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Win a Date With Tad Hamilton!
3/5
R E V I E W   B Y   R I C H   C L I N E dir Robert Luketic
scr Victor Levin
with Kate Bosworth, Topher Grace, Josh Duhamel, Ginnifer Goodwin, Nathan Lane, Sean Hayes, Gary Cole, Stephen Tobolowsky, Amy Smart, Octavia Spencer, Kathryn Hahn, Jay Underwood
release US 23.Jan.04; UK 23.Apr.04
DreamWorks
04/US 1h35

May the best man win: Grace and Duhamel (above); Goodwin and Bosworth (below)

lane hayes
Win a Date with Tad Hamilton Support Shadows: Buy a Poster
From the director of Legally Blonde, here's another entertaining and undemanding high-concept comedy that keeps us laughing but never says anything new at all. In small-town in West Virginia, Pete (Grace) is a low-level manager at the local Piggly Wiggly supermarket with a secret crush on his coworker Rosalee (Bosworth). But Rosalee and her pal Cathy (Goodwin) have a not-so-secret passion for movie star pin-up Tad Hamilton (Duhamel), who's just launched a win-a-date contest to try to reconnect with Middle America. Surprise: Rosalee is whisked off to Hollywood for the night of her dreams, with Pete's warning to "guard your carnal treasure" ringing in her ears. Unsurprisingly, Tad is quickly won over by Rosalee's simple charm, so he moves to West Virginia to try to recapture his own innocence. And to compete with Pete for Rosalee's hand.

Director Luketic and writer Levin have a great time poking gentle fun at the two extremes in society--rural naivete and jet-set sophistication. Of course, both the hokum and slickness are misleading, and neither group has a clue how the other half lives, so it's a culture clash ripe for comic picking. No, there's nothing remotely original, but at least the film's well enough written to keep us laughing, with just enough moments of sharp humour and engaging sweetness to keep us engaged.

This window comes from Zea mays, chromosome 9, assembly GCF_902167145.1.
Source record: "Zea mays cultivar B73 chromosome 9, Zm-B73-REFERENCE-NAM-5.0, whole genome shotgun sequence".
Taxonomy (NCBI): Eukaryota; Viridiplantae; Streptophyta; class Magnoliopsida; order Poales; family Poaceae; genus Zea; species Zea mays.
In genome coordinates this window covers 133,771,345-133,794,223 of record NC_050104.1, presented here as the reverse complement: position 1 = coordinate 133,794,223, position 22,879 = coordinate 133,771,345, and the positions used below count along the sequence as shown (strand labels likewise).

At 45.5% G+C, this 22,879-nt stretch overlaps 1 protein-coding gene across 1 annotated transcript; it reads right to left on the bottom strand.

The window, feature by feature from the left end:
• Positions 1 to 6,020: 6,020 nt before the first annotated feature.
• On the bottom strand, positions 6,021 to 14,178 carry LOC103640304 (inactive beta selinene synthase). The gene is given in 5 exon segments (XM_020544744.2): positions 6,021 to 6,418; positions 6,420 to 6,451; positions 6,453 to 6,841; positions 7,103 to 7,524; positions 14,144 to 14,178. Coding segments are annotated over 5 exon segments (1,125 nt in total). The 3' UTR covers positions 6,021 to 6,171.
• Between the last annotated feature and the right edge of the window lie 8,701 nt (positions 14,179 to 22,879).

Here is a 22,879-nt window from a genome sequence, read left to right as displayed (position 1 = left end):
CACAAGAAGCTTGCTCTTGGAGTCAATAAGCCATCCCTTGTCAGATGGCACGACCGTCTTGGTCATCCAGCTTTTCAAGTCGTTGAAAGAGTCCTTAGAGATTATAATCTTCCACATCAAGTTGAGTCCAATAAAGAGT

The performances are very good, as each character struggles with their own insecurities while trying to keep anyone from noticing. And the best bits are when shameless scene-stealers Lane and Hayes are on screen as Tad's managers (both named Richard Levy). All of the funny moments are character based, and it's rather interesting that in the end Tad comes across as almost too beautiful and nice, while Pete is so annoyingly clingy that he's barely likable ... and yet of course the final message has to be Hollywood bad, small town good. So all credit to the cast and crew that we somehow buy into it all, even though it's deeply corny, thoroughly predictable and only barely funny and charming enough to win us over.

cert PG themes, innuendo 29.Mar.04

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2004 by Rich Cline, Shadows on the Wall
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